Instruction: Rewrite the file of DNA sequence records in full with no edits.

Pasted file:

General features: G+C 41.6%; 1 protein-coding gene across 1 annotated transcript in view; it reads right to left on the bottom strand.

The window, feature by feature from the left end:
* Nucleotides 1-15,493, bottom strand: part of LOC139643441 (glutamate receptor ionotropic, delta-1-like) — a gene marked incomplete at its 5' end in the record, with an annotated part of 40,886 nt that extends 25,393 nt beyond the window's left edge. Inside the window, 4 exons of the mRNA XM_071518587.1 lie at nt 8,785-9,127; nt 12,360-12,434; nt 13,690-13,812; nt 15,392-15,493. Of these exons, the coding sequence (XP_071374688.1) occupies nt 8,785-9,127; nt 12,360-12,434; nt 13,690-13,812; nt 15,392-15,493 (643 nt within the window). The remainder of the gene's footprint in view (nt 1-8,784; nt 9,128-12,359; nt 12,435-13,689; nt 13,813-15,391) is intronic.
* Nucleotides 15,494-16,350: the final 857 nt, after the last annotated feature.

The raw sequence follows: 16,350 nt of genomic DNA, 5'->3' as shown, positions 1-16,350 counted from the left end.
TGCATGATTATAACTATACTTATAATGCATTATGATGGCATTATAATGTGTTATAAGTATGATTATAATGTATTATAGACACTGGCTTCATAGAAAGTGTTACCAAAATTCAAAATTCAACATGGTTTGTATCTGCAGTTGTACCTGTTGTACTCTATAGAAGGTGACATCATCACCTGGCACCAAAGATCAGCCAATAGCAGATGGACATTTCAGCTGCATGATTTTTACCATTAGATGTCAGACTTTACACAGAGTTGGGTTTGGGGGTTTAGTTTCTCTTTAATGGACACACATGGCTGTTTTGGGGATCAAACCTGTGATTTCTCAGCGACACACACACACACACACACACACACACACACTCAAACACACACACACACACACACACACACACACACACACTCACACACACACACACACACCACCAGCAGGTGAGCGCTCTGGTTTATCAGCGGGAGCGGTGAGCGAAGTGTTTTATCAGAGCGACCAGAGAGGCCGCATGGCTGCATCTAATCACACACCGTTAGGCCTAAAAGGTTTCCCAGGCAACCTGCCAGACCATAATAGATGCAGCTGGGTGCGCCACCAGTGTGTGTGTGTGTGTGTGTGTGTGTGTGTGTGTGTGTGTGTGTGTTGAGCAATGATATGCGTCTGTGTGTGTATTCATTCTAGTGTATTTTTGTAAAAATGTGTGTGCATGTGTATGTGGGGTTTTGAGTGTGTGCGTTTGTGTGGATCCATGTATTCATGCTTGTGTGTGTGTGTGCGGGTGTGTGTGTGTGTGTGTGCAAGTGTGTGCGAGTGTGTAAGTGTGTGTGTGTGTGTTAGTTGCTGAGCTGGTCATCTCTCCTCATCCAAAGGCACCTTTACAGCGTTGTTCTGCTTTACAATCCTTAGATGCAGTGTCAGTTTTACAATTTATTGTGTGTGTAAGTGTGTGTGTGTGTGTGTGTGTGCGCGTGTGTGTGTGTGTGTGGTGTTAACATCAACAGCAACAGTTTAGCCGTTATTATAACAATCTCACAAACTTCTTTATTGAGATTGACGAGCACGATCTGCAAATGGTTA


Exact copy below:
General features: G+C 41.6%; 1 protein-coding gene across 1 annotated transcript in view; it reads right to left on the bottom strand.

The window, feature by feature from the left end:
* Nucleotides 1-15,493, bottom strand: part of LOC139643441 (glutamate receptor ionotropic, delta-1-like) — a gene marked incomplete at its 5' end in the record, with an annotated part of 40,886 nt that extends 25,393 nt beyond the window's left edge. Inside the window, 4 exons of the mRNA XM_071518587.1 lie at nt 8,785-9,127; nt 12,360-12,434; nt 13,690-13,812; nt 15,392-15,493. Of these exons, the coding sequence (XP_071374688.1) occupies nt 8,785-9,127; nt 12,360-12,434; nt 13,690-13,812; nt 15,392-15,493 (643 nt within the window). The remainder of the gene's footprint in view (nt 1-8,784; nt 9,128-12,359; nt 12,435-13,689; nt 13,813-15,391) is intronic.
* Nucleotides 15,494-16,350: the final 857 nt, after the last annotated feature.

The raw sequence follows: 16,350 nt of genomic DNA, 5'->3' as shown, positions 1-16,350 counted from the left end.
TGCATGATTATAACTATACTTATAATGCATTATGATGGCATTATAATGTGTTATAAGTATGATTATAATGTATTATAGACACTGGCTTCATAGAAAGTGTTACCAAAATTCAAAATTCAACATGGTTTGTATCTGCAGTTGTACCTGTTGTACTCTATAGAAGGTGACATCATCACCTGGCACCAAAGATCAGCCAATAGCAGATGGACATTTCAGCTGCATGATTTTTACCATTAGATGTCAGACTTTACACAGAGTTGGGTTTGGGGGTTTAGTTTCTCTTTAATGGACACACATGGCTGTTTTGGGGATCAAACCTGTGATTTCTCAGCGACACACACACACACACACACACACACACACACTCAAACACACACACACACACACACACACACACACACACACTCACACACACACACACACACCACCAGCAGGTGAGCGCTCTGGTTTATCAGCGGGAGCGGTGAGCGAAGTGTTTTATCAGAGCGACCAGAGAGGCCGCATGGCTGCATCTAATCACACACCGTTAGGCCTAAAAGGTTTCCCAGGCAACCTGCCAGACCATAATAGATGCAGCTGGGTGCGCCACCAGTGTGTGTGTGTGTGTGTGTGTGTGTGTGTGTGTGTGTGTGTGTGTTGAGCAATGATATGCGTCTGTGTGTGTATTCATTCTAGTGTATTTTTGTAAAAATGTGTGTGCATGTGTATGTGGGGTTTTGAGTGTGTGCGTTTGTGTGGATCCATGTATTCATGCTTGTGTGTGTGTGTGCGGGTGTGTGTGTGTGTGTGTGCAAGTGTGTGCGAGTGTGTAAGTGTGTGTGTGTGTGTTAGTTGCTGAGCTGGTCATCTCTCCTCATCCAAAGGCACCTTTACAGCGTTGTTCTGCTTTACAATCCTTAGATGCAGTGTCAGTTTTACAATTTATTGTGTGTGTAAGTGTGTGTGTGTGTGTGTGTGTGCGCGTGTGTGTGTGTGTGTGGTGTTAACATCAACAGCAACAGTTTAGCCGTTATTATAACAATCTCACAAACTTCTTTATTGAGATTGACGAGCACGATCTGCAAATGGTTA